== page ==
The industry essay presented at the beginning of the 2010 Insight Annual Industry Review looks back in detail at the events of the past 10 years, and examines the pace and drivers of change in the Canadian investment funds industry. The article discusses the slowing pace of growth (prompted to some extent by a renewed faith in deposits); the developments of products, once plain vanilla in flavour, that have now been packaged into solutions; the one-step- forward and one-step-back approach to risk; and the emergence of safety and income as the successors to growth as the core goals of the majority of retail investors.
If there are overriding lessons to be learned by the funds industry from the past decade, it is to expect the unexpected and to recognize that planning on the basis of linear growth is a recipe for strategic failure. To a great extent, the mutual fund new millennium soothsayers should return their tea leaves, their crystal balls and their tarot cards, for much of what was predicted failed to materialize and events that were considered unlikely become drivers of change.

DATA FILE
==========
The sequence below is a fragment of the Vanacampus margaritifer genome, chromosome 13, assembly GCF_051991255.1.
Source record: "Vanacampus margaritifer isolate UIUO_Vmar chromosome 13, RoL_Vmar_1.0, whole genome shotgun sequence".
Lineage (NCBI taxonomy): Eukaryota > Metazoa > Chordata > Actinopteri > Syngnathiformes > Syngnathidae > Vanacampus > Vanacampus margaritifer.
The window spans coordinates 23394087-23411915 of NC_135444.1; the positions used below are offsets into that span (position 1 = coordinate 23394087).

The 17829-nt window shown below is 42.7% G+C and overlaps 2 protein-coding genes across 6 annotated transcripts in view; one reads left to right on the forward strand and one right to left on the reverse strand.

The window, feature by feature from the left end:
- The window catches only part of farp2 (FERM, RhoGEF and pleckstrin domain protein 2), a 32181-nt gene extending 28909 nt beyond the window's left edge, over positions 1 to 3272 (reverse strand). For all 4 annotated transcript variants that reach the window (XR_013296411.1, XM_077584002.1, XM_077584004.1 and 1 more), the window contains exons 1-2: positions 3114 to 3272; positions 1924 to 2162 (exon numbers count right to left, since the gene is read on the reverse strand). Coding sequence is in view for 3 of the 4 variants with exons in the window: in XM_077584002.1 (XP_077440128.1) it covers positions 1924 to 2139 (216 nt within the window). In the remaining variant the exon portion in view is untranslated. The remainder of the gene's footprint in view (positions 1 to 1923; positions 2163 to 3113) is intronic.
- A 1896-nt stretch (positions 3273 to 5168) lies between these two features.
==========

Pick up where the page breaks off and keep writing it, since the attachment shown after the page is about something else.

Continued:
Change across the board was the norm of the past decade, and there is no sign on the horizon that this will be different in the future. Product invention (and re-invention) will continue, and we expect that fund wraps, segregated funds and GWBs—now all at different stages of development—will continue to evolve in line with the demands of investors, distributors and regulators.
Fund manufacturers’ strategies around the major themes underpinning the development of Canada’s financial wealth market (retirement, income, tax efficiencies, principal guarantees, high net worth) will determine who wins in the long term. Those that manage to position themselves ahead of the curve will win the takeaway game. The enduring question for all contestants in the fund industry competition is how to best position themselves across product types, distribution channels and investment platforms to take advantage of a mature business that is expected to grow at single-digit rates over the decade ahead.